Interpersonal violence and domestic abuse.

These are issues present in all communities – big and small alike – but issues many people feel don’t always get the attention they deserve.

That’s why a newly formed partnership of various groups and organizations throughout the Meadow Lake community banded together recently to organize an awareness event designed to raise the profile of interpersonal violence and to help people understand just how much of an impact it can have. The event, which featured a walk followed by a series of guest speakers, took place during the evening of Dec. 1.

“Saskatchewan Violence Prevention Week was Nov. 28 to Dec. 4, and that is why we chose to do the walk when we did,” explained Anne Duriez, Roots of Hope community coordinator. “We also felt there was an appetite in the community for more awareness around the prevention of interpersonal violence.”

The event was organized by the North West Friendship Centre, the Waskoosis Safe Shelter, Flying Dust First Nation, North of 54 and Roots of Hope.

“The walk itself began at the local Legion branch, and we walked to where the horse statue usually is (on Centre Street) and back,” Duriez continued. “We had originally planned a bit of a longer route, but some of the sidewalks were very icy.”

More than 30 people took part in the event, which also included a light supper.

“There were quite a few youth – at least half of the participants – which was nice to see,” Duriez said.

Following the walk, the crowd gathered back at the Legion where they heard from Sheila Mirasty and Trina Alexander of the Waskoosis Safe Shelter as they spoke about the resources offered locally.

Meanwhile, Mary Morin – the mother of Charlene Graham, the Flying Dust woman killed in a murder-suicide at Lions Park this past summer – also addressed the audience, while Graham’s brother, Delbert Aubichon, performed a song to close out the evening.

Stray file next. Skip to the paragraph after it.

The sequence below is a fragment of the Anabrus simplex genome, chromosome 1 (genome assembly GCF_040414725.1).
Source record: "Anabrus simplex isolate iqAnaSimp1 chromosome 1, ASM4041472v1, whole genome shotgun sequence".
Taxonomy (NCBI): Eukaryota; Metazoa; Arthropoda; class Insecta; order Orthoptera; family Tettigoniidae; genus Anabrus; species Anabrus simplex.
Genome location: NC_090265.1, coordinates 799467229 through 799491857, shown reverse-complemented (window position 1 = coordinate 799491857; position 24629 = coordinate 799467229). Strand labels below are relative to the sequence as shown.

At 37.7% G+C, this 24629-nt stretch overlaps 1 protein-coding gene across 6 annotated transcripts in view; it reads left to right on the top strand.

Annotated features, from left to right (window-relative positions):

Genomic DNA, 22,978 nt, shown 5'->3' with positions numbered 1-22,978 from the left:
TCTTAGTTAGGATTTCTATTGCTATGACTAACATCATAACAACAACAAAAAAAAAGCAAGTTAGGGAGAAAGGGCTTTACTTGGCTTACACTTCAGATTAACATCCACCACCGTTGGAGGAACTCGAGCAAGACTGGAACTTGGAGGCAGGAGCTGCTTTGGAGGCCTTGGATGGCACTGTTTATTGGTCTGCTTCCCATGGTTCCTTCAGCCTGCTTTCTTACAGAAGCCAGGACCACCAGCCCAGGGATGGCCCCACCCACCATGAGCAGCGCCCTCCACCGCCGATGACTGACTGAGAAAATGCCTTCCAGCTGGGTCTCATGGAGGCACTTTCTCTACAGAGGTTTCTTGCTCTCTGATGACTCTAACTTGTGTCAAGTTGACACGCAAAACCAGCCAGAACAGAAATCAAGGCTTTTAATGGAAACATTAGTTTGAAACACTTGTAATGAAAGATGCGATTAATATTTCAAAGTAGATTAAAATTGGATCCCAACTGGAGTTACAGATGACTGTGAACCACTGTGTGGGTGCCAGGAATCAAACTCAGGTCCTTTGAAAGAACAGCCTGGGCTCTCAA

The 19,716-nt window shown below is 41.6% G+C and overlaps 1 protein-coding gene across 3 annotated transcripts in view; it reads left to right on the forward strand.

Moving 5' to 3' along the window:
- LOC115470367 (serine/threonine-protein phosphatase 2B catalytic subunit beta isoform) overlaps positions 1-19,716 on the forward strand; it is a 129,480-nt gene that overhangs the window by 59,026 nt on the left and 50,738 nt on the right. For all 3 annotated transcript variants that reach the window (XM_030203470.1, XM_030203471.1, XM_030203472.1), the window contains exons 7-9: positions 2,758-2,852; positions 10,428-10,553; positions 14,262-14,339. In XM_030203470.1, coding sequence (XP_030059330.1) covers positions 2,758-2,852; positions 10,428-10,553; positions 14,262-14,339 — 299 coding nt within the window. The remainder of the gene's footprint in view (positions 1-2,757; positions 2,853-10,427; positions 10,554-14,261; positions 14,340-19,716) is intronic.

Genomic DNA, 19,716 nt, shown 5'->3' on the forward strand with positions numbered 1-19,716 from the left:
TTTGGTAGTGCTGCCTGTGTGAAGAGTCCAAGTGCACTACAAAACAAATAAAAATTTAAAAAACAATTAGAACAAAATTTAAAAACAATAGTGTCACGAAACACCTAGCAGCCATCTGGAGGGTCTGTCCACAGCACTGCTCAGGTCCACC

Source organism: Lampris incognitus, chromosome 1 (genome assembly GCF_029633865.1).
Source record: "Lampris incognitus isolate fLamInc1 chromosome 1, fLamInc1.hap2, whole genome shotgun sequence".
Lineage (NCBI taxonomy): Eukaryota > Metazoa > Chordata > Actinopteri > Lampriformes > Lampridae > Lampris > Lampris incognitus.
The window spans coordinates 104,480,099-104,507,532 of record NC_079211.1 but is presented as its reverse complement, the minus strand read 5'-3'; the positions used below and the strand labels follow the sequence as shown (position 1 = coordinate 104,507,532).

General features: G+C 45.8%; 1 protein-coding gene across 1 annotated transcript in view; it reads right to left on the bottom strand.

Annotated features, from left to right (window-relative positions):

Among those pleased with the turnout was Benita Moccasin, family violence coordinator at the North West Friendship Centre.

“It went very well, was short and sweet and to the point,” Moccasin said. “It’s important to raise awareness about these issues because interpersonal violence and domestic abuse affect us all in some way, shape or form. It has negative impacts on individuals, families and communities. Home should be considered a safe place away from the outside world, but, unfortunately, for some people it’s not. It’s important to know the signs of abuse.”

Duriez also said, one of the main reasons the people involved wanted to hold such an event was to raise awareness about the fact violence has a spectrum.

“Sometimes we don’t tend to think of interpersonal violence as something that starts with disrespect and being spoken down to,” she said. “These are the types of things that happen before the physical abuse. Early awareness means we can intervene earlier and prevent it from getting to the physical violence stage where tragedies can happen.”

Going forward, Duriez said the plan is to make the walk an annual event.
“The goal of the committee members involved is to create an annual awareness event, and to be more proactive than reactive,” she said. “We really need to think about how interpersonal violence and its different levels and degrees can cause other problems. That’s when we begin to see there is a role for all of us.”

by Phil Ambroziak